# JavaScript: passing by value or by reference?

Probably of no interest at all but who cares? I certainly don’t 😉

In my already regretted start to write a bigint library in JavaScript from scratch I’m porting some code from a C library (libtommath) which does a small amount of pointer juggling end reference pushing.

In the times of asm.js and tools like emscripten it could be a small command line … uhm … command but that results in a considerably large blob of nearly unreadable JavaScript code. Although a fast one.

Being fast is not that bad for a large-number library but readability wins almost always in my case.

Now I’m lost and forgot what I was to say…

Ah, the problem of pointers and passing of references and values in JavaScript. The latter is simple: `Objects` gets passed as references, `Strings` are immutable and the rest gets passed as values.

An `Array` is an `Object`, which means it can pass as a pointer replacement. My current problem (which is a very old one btw) is the fact that there is no direct way to do 32 Bit integer operations. Adding is ok, division is ok but multiplication is a pain in the part of the body most people use to sit on. So you have to do something like this which is a generalized version of the inner loop of a multiplication algorithm (D. Knuth. TAoCP v. 2 p 268, algo. M or similar)

```function muluint32(a,b,r,c,B){
var mask  = (1<<(B>>1)) -1;
var shift = (B>>1) ;
var bl = b & mask;
var bh = b >>> shift;
var al = a & mask;
var ah = a >>> shift;
var m = bh * al + ah * bl;

al = bl * al +( (m & mask) << shift ) + r + c >>>0;
c = (al >>> B ) + (m >>> shift) + bh * ah >>>0;
r = al & (b-1) >>>0;
}
```

It multiplies the unsigned integers `a` and `b` of base `B < 32` including carry if any (more a muladd kind of algorithm) and puts the low word of the result in `r` and the high word (carry) in `c` (the term `(al >>> B )` is of course superfluous if `B = 32`).
This snippet does not work. But we can make it work when we replace the unusable pass-by-value variables with two arrays.

```function muluint32(a,b,r,c,B){
var mask  = (1<<(B>>1)) -1;
var shift = (B>>1) ;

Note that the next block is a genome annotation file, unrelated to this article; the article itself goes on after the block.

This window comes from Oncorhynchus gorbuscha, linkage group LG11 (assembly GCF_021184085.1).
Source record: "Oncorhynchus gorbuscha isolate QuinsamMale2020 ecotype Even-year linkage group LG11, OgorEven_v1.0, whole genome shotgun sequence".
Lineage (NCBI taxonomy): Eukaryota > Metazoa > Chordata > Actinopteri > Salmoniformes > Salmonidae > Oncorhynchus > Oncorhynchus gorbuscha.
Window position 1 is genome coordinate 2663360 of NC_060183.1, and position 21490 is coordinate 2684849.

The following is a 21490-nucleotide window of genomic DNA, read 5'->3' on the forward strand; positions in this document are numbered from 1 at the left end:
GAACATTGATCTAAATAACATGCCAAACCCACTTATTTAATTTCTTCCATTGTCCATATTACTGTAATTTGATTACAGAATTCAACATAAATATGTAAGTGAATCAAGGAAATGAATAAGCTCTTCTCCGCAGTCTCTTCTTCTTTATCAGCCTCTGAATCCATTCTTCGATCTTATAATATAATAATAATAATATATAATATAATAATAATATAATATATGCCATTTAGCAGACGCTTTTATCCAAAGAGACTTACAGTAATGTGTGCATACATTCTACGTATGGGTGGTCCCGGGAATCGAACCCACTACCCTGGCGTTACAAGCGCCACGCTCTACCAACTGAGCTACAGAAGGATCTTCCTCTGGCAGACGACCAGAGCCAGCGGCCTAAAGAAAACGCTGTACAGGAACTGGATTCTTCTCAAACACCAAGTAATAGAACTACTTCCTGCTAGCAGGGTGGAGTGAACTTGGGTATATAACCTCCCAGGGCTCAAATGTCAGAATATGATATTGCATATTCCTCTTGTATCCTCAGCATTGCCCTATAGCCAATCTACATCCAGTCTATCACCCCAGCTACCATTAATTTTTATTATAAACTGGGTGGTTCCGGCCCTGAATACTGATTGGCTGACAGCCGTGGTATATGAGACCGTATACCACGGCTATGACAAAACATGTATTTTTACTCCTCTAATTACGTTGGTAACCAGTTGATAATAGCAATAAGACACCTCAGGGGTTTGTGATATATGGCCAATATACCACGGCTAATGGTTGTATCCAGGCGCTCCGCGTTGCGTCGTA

var bl = b & mask;
var bh = b >>> shift;
var al = a & mask;
var ah = a >>> shift;
var m = bh * al + ah * bl;

al = bl * al +( (m & mask) << shift ) + r[0] + c[0] >>>0;
c[0] = (al >>> B ) + (m >>> shift) + bh * ah >>>0;
r[0] = al & (b-1) >>>0;
}
```

Now we used two `Arrays` for two `Numbers`. That’s quite a waste, isn’t it? But I’ve talked about the Bigint project at the start of this preposterous babble I snootily call blog-post and in this case, the `Arrays` are the two numbers that gets multiplied. That means that `a` and `b` are elements of two `Arrays` `A` and `B`. If we work with these `Arrays` instead of the individual elements we can use the result `r` directly and can either return the carry `c` or, to make the function threadsafe, pass it as in the second example above as the element of a single element `Array`.
How can we make the function use the correct element of the array? We need to pass it to the function, too, right.

```function muluint32(A,i_a, B,i_b, R,i_r, c, B){
var mask  = (1<<(B>>1)) -1;
var shift = (B>>1) ;
var a = A[i_a], b = B[i_b];
var bl = b & mask;
var bh = b >>> shift;
var al = a & mask;
var ah = a >>> shift;
var m = bh * al + ah * bl;

al = bl * al +( (m & mask) << shift ) + R[i_r - 1] + c[0] >>>0;
c[0] = (al >>> B ) + (m >>> shift) + bh * ah >>>0;
R[i_r] = al & (b-1) >>>0;
}
```

This is quite slow in native JavaScript but asm.js is not a good alternative because of the restrictive memory management: you get to reserve one amount and that was it. So I decided to use 26 bit long big-digits. One caveat still: The bit-operations in ECMAScript are restricted to 32-bit, so something like the following will fail

```r_52_bit = a_26_bit * b_26_bit;
...
carry = r_52_bit >>> 26;
```

You need to use division by the base (here `1<<26 = 0x4000000`) instead:

```r_52_bit = a_26_bit * b_26_bit;
...
carry = Math.floor(r_52_bit/0x4000000);
```

That won’t make it faster but the alternative with bit-juggling is even slower.